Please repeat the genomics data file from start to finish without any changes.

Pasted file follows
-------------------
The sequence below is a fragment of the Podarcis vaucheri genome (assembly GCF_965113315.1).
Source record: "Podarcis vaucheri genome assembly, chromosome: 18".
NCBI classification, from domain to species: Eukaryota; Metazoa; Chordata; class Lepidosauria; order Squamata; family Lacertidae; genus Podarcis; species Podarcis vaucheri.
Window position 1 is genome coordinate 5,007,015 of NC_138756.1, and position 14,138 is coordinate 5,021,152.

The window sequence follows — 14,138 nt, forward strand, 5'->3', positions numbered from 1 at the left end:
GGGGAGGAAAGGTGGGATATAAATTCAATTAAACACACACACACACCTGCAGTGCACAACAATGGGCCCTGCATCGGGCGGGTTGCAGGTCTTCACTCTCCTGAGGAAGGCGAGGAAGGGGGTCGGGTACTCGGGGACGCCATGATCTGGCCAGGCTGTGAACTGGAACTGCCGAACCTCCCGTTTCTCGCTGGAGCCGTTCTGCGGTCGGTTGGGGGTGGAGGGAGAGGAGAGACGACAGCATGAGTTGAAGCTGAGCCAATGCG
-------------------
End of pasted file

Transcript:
The sequence below is a fragment of the Podarcis vaucheri genome (assembly GCF_965113315.1).
Source record: "Podarcis vaucheri genome assembly, chromosome: 18".
NCBI classification, from domain to species: Eukaryota; Metazoa; Chordata; class Lepidosauria; order Squamata; family Lacertidae; genus Podarcis; species Podarcis vaucheri.
Window position 1 is genome coordinate 5,007,015 of NC_138756.1, and position 14,138 is coordinate 5,021,152.

The window sequence follows — 14,138 nt, forward strand, 5'->3', positions numbered from 1 at the left end:
GGGGAGGAAAGGTGGGATATAAATTCAATTAAACACACACACACACCTGCAGTGCACAACAATGGGCCCTGCATCGGGCGGGTTGCAGGTCTTCACTCTCCTGAGGAAGGCGAGGAAGGGGGTCGGGTACTCGGGGACGCCATGATCTGGCCAGGCTGTGAACTGGAACTGCCGAACCTCCCGTTTCTCGCTGGAGCCGTTCTGCGGTCGGTTGGGGGTGGAGGGAGAGGAGAGACGACAGCATGAGTTGAAGCTGAGCCAATGCG